Smoke alarms: 1st line of defense
Install smoke alarms correctly and test them regularly.
Because fire can grow and spread so quickly, having working smoke alarms in your home can mean the difference between life and death. But these life-saving devices are only effective when they’re working properly. Smoke alarms with batteries that are dead, disconnected, or missing can’t alert you to the dangers of smoke and fire. Follow these tips to ensure that your smoke alarms are installed correctly and tested regularly.
the alarm sounds, you may have as few as two minutes
to escape. By learning how to effectively use the smoke
alarm’s early warning to get out safely, you’ll
reduce your risk of dying in a home fire.
The right way to install smoke alarms:
• Install smoke alarms on every level of your home, including the basement, making sure that there is an alarm outside every separate sleeping area. New homes are required to have a smoke alarm in every sleeping room and all smoke alarms must be interconnected.
• Hard-wired smoke alarms operate on your household electrical current. They can be interconnected so that every alarm sounds regardless of the fire’s location. This is an advantage in early warning, because it gives occupants extra time to escape if they are in one part of the home and a fire breaks out in another part. Alarms that are hard-wired should have battery backups in case of a power outage, and should be installed by a qualified electrician.
• If you sleep with bedroom doors closed, have a qualified electrician install interconnected smoke alarms in each room so that when one alarm sounds, they all sound.
• If you, or someone in your home is deaf or hard of hearing, consider installing an alarm that combines flashing lights, vibration and/or sound.
• Mount smoke alarms high on walls or ceilings (remember, smoke rises). Ceiling mounted alarms should be installed at least four inches away from the nearest wall; wall-mounted alarms should be installed four to 12 inches away from the ceiling.
• If you have ceilings that are pitched, install the alarm near the ceiling’s highest point.
• Don’t install smoke alarms near windows, doors, or ducts where drafts might interfere with their operation.
paint smoke alarms. Paint, stickers, or other decorations
could keep the alarms from working.
A life-saving test: check your smoke alarms regularly
• Test your smoke alarms once a month, following the manufacturer’s instructions.
• Replace the batteries in your smoke alarm once a year, or as soon as the alarm “chirps” warning that the battery is low. Hint: schedule battery replacements for the same day you change your clocks from daylight savings time to standard time in the fall.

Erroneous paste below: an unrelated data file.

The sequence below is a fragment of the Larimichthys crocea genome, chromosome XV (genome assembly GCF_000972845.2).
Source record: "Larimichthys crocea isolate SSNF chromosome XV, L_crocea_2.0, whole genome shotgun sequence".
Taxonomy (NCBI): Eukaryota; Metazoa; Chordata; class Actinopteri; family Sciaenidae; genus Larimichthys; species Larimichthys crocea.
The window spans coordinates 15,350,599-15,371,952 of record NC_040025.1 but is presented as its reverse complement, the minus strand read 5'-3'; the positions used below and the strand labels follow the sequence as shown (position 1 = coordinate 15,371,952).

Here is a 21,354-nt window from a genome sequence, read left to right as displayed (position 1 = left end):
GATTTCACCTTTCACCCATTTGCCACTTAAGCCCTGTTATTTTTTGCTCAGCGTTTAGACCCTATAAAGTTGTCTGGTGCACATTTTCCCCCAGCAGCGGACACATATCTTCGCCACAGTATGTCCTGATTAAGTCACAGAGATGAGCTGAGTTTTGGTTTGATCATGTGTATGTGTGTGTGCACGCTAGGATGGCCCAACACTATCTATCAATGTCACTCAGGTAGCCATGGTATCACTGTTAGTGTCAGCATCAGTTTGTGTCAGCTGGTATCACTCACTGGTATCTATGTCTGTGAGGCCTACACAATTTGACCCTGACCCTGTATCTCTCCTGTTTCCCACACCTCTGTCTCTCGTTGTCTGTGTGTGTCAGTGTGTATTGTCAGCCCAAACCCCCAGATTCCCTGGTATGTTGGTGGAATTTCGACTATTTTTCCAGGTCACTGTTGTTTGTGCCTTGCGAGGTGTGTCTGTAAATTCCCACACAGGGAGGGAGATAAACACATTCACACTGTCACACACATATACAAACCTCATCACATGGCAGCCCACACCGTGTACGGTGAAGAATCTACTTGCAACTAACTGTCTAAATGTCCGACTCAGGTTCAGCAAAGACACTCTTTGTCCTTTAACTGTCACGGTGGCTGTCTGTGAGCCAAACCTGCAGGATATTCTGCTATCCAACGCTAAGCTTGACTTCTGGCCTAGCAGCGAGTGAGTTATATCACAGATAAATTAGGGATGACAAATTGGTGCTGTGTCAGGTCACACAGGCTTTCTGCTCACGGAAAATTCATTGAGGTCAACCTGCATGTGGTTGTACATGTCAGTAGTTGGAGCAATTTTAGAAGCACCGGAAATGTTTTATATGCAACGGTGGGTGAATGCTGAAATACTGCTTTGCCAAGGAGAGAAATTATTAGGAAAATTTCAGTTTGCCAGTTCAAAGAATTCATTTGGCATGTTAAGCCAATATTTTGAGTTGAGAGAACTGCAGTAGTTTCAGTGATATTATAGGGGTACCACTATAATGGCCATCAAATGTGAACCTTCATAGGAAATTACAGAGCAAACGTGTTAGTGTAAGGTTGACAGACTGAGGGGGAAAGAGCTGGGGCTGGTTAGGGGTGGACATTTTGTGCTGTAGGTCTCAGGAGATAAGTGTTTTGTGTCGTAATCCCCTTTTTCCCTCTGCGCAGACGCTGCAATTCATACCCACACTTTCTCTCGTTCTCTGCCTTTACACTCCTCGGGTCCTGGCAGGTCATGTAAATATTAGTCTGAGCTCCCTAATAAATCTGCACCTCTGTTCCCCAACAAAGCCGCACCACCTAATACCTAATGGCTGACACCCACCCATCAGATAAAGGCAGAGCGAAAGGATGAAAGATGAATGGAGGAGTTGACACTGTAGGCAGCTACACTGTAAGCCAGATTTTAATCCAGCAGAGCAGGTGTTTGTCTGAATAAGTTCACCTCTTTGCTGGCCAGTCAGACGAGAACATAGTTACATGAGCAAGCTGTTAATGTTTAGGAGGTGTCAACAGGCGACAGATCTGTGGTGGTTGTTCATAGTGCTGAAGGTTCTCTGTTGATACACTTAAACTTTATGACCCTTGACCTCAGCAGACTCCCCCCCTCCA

• Never “borrow” a battery from a smoke alarm. Smoke alarms can’t warn you of fire if their batteries are missing or have been disconnected.
• Don’t disable smoke alarms even temporarily. If your smoke alarm is sounding “nuisance alarms,” try relocating it farther from kitchens or bathrooms, where cooking fumes and steam can cause the alarm to sound.
• Regularly vacuuming or dusting your smoke alarms, following the manufacturer’s instructions, can keep them working properly.
• Smoke alarms don’t last forever. Replace yours once every 10 years. If you can’t remember how old the alarm is, then it’s probably time for a new one.
• Ensure that everyone knows exactly what to do when the smoke alarm sounds. Hold a drill at night to make sure that sleeping family members awaken at the sound of the alarm. Some studies have shown that some children may not awaken to the sound of the smoke alarm. Know what your child will do before a fire occurs.
• If you are building a new home or remodeling your existing home, consider installing an automatic home fire sprinkler system. Sprinklers and smoke alarms together cut your risk of dying in a home fire 82 percent relative to having neither – a savings of thousands of lives a year.
Install all new smoke alarms and batteries when you move into a new home, unless the seller/renter can certify that they are new. Test your smoke alarms when you return from an extended trip to make sure your batteries haven’t gone dead while you were away.